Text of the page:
FIGURE 3 is a Pl view of the oven and the conveyor associated with the oven.

FIGURE 4 is a plan view of one of the radiant heaters employed in the oven.

FIGURE 5 is a partial front elevational view taken on line 5- 5 of FIGURE 4.

FIGURE 6 is an electrical schematic diagram of the controller used for operating the oven.

FIGURE 7 is a schematic diagram illustrating the gas flow to the radiant burners.

FIGURE 8 is a vertical sectional view taken on line 8+8 of FIGURE 2.

FIGURE '9 is a longitudinal sectional view taken on line 9.9 of FIGURE 8.

FIGURE 10 is an end elevational view of .a modified form of oven in accordance with the invention.

FIGURE 11 is an elevational view of a cover for the oven of FIGURE 10.

The present invention is particularly designed tor broiling and roasting meat products such as chicken or beef slices. It is capable of producing pan-fried chicken and for broiling chicken to a golden brown color as well as adding a broiled or smoked taste to the exterior.

The construction and operation of the broiling and roasting oven will now be described. The oven indicated generally at 20 is mounted upon a suitable support such as hanger assembly 22, comprising two laterally spaced vertically disposed bars 24 and 28, to the lower end of which is secured a horizontally disposed downwandly opening channel 30. Channel 30 includes horizontally disposed webs 32 and 34 which are spaced slightly from each other at their inward ends. A second support assembly 36 as seen in FIGURE 2 is spaced longitudinally from the assembly 22 and is in all respects similar thereto.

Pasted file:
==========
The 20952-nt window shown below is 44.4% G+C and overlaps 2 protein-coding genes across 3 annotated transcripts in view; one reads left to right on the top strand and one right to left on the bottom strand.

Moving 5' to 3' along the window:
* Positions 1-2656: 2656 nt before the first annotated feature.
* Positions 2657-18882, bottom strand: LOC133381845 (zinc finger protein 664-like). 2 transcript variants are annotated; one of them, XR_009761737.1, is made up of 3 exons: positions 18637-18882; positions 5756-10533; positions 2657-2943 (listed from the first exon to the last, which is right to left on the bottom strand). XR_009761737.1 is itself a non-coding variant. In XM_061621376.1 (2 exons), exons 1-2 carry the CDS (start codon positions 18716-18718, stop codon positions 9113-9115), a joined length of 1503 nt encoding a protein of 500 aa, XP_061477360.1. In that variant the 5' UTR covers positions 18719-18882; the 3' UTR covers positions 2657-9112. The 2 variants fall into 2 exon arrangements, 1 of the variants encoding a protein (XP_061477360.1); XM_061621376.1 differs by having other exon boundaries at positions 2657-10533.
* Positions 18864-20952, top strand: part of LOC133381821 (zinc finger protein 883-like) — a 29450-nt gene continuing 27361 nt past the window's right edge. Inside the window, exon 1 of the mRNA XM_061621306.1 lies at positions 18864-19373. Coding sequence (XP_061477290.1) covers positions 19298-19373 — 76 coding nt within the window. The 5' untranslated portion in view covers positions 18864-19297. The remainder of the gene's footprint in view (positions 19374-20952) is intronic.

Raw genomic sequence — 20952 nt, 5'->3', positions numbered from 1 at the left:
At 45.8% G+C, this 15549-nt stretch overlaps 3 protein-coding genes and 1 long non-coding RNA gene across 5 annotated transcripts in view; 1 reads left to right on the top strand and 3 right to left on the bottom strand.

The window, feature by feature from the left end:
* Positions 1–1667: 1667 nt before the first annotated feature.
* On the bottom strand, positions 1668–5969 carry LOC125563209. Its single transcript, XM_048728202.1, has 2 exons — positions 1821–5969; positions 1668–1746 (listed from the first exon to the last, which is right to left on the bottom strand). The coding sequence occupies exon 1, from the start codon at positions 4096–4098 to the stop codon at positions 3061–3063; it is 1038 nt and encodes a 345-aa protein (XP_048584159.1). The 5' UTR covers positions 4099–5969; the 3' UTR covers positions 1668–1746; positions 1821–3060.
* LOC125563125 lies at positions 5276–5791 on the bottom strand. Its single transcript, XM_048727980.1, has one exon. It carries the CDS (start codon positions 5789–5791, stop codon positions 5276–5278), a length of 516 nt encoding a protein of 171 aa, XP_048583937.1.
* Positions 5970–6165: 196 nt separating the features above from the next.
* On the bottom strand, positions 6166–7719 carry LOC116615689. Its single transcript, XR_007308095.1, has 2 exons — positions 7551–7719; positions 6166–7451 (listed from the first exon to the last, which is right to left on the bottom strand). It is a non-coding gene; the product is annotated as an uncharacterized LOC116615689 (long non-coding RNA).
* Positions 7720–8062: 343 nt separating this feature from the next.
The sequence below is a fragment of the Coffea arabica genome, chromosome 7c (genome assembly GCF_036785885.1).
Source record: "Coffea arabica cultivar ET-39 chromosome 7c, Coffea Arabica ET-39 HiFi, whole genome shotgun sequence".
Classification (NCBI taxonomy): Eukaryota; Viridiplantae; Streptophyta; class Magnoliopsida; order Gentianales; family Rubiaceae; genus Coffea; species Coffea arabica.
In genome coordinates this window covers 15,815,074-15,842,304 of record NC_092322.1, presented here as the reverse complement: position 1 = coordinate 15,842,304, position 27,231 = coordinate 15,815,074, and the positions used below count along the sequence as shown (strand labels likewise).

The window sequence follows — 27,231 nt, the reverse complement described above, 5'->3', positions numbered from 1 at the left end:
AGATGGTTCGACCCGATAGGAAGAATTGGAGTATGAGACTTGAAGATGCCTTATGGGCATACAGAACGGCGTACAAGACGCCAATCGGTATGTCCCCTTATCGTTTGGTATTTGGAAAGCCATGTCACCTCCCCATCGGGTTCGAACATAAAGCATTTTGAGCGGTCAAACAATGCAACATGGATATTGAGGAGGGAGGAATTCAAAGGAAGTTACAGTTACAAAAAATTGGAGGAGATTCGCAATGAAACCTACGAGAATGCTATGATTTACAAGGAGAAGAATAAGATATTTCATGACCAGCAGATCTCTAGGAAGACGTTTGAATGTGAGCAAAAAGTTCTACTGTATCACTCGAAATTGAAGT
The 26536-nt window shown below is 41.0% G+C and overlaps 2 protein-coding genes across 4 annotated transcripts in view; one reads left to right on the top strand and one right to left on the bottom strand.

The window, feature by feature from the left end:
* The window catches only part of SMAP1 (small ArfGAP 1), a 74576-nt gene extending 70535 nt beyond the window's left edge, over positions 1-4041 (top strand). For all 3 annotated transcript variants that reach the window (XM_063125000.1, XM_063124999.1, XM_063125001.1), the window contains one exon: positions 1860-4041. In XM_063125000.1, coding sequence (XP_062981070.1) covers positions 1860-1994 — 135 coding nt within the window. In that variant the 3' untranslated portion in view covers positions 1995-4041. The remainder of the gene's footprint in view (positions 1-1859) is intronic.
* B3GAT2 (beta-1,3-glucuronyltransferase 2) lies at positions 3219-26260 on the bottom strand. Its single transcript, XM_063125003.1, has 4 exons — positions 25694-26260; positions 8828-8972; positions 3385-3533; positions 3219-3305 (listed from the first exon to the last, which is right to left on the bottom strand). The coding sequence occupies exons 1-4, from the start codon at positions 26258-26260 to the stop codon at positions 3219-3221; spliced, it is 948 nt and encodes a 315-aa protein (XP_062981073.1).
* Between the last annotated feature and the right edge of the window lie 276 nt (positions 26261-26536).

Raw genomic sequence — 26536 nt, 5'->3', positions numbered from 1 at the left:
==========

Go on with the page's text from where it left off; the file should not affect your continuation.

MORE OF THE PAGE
At the right end of each support assembly 22 and 36 as seen in FIGURE 1 are identical sets of wheels designated 38 and 40 respectively. At the left end of each support assembly 22 and 36 as viewed in FIGURE 1 are two identical sets of wheels 42 and 44. The sets within the channel 30 are not shown. Extending downwardly from the wheel sets 38, 40, 42 and 44 of both support assemblies 22 and 36 are identical laterally spaced vertical bars 46, rigidly connected to the bars 46 at the right as seen in FIGURE 1 is an oven wall assembly 48. Rigidly connected to the bars 46 at the left as seen in FIGURE 1 is a left oven wall assembly 50.

The oven wall assembly 48 includes at least two longitudinally spaced vertically disposed members such as an angle iron 48a, a horizontal and centrally extending angle iron 4811 at the lower end of each angle iron 48a and a pair of vertically disposed angle irons 480 which extend downwardly from the inward end of each of the members 48b. At the lower end of each member 480 is an outwardly extending angle iron 48d. Each of the latter has secured to it an angle iron 48e which extends downwardly from the lower end thereof.

The oven wall assembly 50 includes longitudinally spaced and aligned members such as angle irons 50a through 50e in the same relative positions as the corresponding members 48a through 482.